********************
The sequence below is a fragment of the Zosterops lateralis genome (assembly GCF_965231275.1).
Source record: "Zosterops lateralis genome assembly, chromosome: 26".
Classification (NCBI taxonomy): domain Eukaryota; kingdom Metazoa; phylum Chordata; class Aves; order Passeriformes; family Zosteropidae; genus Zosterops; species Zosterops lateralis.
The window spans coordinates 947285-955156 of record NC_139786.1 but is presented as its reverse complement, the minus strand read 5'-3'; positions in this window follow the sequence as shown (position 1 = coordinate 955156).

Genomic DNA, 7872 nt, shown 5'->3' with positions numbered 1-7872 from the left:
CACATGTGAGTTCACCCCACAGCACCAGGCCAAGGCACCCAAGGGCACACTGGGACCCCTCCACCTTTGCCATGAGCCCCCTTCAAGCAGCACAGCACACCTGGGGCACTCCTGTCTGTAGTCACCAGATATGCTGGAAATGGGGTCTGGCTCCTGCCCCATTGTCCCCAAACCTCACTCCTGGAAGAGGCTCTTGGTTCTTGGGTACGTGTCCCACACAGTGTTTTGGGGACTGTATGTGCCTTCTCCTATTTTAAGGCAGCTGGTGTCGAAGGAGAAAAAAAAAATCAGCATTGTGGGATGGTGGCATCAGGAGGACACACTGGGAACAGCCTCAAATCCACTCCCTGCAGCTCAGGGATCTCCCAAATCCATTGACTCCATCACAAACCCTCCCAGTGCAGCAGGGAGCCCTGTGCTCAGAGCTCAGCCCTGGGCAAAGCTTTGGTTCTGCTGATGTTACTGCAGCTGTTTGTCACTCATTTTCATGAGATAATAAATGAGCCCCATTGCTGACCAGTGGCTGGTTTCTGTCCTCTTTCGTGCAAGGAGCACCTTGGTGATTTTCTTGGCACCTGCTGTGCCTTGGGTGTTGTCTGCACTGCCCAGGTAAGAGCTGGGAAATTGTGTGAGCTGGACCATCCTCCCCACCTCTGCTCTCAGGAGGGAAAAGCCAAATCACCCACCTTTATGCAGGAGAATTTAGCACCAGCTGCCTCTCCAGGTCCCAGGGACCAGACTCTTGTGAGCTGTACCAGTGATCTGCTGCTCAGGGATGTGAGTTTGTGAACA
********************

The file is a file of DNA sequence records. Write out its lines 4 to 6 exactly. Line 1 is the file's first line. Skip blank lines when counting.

The window spans coordinates 947285-955156 of record NC_139786.1 but is presented as its reverse complement, the minus strand read 5'-3'; positions in this window follow the sequence as shown (position 1 = coordinate 955156).

Genomic DNA, 7872 nt, shown 5'->3' with positions numbered 1-7872 from the left:
CACATGTGAGTTCACCCCACAGCACCAGGCCAAGGCACCCAAGGGCACACTGGGACCCCTCCACCTTTGCCATGAGCCCCCTTCAAGCAGCACAGCACACCTGGGGCACTCCTGTCTGTAGTCACCAGATATGCTGGAAATGGGGTCTGGCTCCTGCCCCATTGTCCCCAAACCTCACTCCTGGAAGAGGCTCTTGGTTCTTGGGTACGTGTCCCACACAGTGTTTTGGGGACTGTATGTGCCTTCTCCTATTTTAAGGCAGCTGGTGTCGAAGGAGAAAAAAAAAATCAGCATTGTGGGATGGTGGCATCAGGAGGACACACTGGGAACAGCCTCAAATCCACTCCCTGCAGCTCAGGGATCTCCCAAATCCATTGACTCCATCACAAACCCTCCCAGTGCAGCAGGGAGCCCTGTGCTCAGAGCTCAGCCCTGGGCAAAGCTTTGGTTCTGCTGATGTTACTGCAGCTGTTTGTCACTCATTTTCATGAGATAATAAATGAGCCCCATTGCTGACCAGTGGCTGGTTTCTGTCCTCTTTCGTGCAAGGAGCACCTTGGTGATTTTCTTGGCACCTGCTGTGCCTTGGGTGTTGTCTGCACTGCCCAGGTAAGAGCTGGGAAATTGTGTGAGCTGGACCATCCTCCCCACCTCTGCTCTCAGGAGGGAAAAGCCAAATCACCCACCTTTATGCAGGAGAATTTAGCACCAGCTGCCTCTCCAGGTCCCAGGGACCAGACTCTTGTGAGCTGTACCAGTGATCTGCTGCTCAGGGATGTGAGTTTGTGAACA